OK to insulate an addition built on piers?

I am building an 8 X 20 porch on concrete piers. I would like to have the option of insulating the porch and heating it in winter ( I am located in the Northeast USA). I have not put in the piers yet, but am wondering if it is workable to do this, by using rigid foam between the floor joists, or if I would be better off pouring a foundation for the porch or using concrete block. I would really like to use piers because of the ease of installing them ( I can do it in a day with a post hole digger, instead of having to excavate below the frost line). Thanks,
-- Jeff
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Don't see why not. You'd need proper vapour barrier on the 'warm' side of the floor, as well. Much the same as an insulated country cabin built on posts/piers. A manual post hole digger is adequate for 8 to 10 holes. Several non insulated wood frame storage sheds and one lakeside cabin I have built have all been on posts/piers. You have to size the floor joists adequately. Depending on frost depth in your area and amount of snow cover you may have to go as deep as 36 inches; also depending on the compactness of the soil. Here previously undisturbed ground is very much full of stones and is 10,000 year old glacial till with only a few inches of natural topsoil . However in the vicinity of a building the ground may be 'back fill' and somewhat loose, wet and/or mixed debris! Our concrete front step, for example, settled twice before final level. Mention all this because your proposed porch may be over a backfilled area around your house?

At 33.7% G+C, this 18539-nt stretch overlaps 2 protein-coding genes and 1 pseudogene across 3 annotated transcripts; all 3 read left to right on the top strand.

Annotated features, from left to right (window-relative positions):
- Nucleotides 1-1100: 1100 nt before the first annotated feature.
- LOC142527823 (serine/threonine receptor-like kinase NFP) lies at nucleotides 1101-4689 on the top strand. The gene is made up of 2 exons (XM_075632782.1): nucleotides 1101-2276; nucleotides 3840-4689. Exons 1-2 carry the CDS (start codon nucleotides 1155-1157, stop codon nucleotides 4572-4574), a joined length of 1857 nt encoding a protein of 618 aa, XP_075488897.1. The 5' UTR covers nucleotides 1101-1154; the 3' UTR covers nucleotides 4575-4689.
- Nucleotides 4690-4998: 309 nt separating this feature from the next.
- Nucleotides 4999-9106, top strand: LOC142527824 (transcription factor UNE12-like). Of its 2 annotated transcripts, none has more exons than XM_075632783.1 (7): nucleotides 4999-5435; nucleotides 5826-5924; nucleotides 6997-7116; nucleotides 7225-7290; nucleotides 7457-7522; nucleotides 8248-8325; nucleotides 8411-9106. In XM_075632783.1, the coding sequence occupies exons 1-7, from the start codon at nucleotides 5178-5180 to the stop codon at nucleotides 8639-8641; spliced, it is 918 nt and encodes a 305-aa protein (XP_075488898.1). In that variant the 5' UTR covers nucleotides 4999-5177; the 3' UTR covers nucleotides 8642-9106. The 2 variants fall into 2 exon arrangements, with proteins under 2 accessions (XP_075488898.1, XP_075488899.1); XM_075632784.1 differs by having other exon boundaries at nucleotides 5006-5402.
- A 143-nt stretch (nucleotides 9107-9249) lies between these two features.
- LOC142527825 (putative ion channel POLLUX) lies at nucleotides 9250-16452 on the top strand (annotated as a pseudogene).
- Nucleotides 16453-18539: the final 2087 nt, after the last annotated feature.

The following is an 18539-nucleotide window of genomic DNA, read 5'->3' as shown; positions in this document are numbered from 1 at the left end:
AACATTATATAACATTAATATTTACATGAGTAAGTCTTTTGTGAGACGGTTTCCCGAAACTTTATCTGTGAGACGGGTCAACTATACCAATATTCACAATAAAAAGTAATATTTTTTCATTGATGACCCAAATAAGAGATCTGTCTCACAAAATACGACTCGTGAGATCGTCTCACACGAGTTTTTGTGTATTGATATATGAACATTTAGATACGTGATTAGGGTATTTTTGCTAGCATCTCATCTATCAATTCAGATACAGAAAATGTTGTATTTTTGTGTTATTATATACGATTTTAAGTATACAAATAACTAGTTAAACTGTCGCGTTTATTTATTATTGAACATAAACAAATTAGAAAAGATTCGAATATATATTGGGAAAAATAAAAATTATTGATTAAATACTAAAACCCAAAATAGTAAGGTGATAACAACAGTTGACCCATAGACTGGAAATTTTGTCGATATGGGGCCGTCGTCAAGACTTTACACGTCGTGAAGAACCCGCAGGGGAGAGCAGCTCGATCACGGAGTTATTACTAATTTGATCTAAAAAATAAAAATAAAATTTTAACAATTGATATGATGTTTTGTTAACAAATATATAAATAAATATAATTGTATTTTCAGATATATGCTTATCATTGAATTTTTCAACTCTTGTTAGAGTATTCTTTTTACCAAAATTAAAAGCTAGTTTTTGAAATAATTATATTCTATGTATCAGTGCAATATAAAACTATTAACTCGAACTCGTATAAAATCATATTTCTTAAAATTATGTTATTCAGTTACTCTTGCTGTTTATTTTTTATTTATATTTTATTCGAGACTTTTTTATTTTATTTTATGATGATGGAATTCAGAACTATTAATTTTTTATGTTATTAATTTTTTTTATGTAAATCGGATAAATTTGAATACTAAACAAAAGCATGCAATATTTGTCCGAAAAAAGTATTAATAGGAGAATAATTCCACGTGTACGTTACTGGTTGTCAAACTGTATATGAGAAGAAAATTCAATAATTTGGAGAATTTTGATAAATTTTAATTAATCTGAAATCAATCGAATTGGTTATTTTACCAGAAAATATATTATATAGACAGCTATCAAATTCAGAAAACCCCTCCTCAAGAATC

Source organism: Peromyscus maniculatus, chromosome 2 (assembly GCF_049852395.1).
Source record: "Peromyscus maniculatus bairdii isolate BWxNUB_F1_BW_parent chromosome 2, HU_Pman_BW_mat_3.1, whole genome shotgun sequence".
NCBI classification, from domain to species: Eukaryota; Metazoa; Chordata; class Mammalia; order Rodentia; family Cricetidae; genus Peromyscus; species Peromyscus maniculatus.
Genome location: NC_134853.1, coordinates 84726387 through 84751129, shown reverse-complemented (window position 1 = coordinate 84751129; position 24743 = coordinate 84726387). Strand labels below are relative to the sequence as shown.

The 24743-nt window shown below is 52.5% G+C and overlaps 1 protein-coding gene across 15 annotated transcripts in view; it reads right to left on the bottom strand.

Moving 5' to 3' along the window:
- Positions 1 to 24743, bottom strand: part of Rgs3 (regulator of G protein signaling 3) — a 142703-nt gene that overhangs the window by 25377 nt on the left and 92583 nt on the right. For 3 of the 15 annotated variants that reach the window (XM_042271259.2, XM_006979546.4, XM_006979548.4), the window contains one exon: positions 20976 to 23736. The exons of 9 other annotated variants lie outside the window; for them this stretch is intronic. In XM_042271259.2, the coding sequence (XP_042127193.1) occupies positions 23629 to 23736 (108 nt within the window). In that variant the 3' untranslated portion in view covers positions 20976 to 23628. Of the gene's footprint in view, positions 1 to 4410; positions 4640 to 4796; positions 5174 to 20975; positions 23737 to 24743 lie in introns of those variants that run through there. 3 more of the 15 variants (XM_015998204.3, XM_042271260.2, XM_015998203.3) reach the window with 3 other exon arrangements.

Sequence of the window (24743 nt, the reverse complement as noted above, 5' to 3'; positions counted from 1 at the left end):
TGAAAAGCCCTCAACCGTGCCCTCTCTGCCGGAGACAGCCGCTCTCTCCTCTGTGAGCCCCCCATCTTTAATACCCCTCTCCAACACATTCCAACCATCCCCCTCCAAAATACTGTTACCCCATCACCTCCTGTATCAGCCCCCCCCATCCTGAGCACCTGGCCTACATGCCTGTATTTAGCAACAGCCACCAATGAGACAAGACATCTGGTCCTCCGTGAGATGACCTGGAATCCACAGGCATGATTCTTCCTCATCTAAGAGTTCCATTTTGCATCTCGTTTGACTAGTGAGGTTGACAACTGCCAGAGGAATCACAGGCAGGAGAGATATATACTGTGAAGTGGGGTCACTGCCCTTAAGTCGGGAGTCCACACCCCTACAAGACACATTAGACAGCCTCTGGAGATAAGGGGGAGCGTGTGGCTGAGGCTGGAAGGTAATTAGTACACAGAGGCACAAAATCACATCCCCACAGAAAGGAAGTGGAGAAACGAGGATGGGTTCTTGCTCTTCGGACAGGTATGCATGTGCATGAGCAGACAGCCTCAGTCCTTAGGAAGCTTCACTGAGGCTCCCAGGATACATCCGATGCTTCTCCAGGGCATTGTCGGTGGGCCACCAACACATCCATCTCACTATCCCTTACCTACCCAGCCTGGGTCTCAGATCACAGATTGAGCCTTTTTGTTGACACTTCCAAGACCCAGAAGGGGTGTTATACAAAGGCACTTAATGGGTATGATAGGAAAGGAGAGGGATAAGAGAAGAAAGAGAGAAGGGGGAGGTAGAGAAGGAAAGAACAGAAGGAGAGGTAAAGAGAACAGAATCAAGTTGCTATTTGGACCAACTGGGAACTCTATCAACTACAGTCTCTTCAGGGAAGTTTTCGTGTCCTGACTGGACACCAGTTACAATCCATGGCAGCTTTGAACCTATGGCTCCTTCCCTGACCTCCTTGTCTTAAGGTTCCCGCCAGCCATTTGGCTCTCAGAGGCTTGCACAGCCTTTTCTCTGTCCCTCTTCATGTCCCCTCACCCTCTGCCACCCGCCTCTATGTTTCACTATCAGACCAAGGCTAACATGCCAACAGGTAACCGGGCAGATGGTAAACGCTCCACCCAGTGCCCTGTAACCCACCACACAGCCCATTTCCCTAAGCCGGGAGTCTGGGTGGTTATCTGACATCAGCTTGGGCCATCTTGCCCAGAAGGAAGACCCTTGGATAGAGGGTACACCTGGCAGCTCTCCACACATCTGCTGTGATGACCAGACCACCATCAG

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<< I would really like to use piers because of the ease of installing them ( I can do it in a day with a post hole digger, instead of having to excavate below the frost line) >>
You know that a pier without a footing, and above the frost line is going to move up and down with every seasonal change, don''t you? Before you decide on the best way to build, why not consult your local building codes? You will have to get permits and submit plans anyway, and codes really have a lot of common sense content. Consider using something like Big Foot piers with cast in footings to save time and money. Web site at www.bigfootsystems.com. HTH
Joe
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Maybe not, if it's 3' inside an airtight skirt.
Nick
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I did plan on putting footings under the piers. By digging a 12 inch hole down about 4+ feet, and pouring a foot of concrete in the bottom of the hole with a piece or 2 or rebar sticking out, to fasten the piers. The area around the house is all backfill with sand so it will be easy to dig the holes.
-- Jeff
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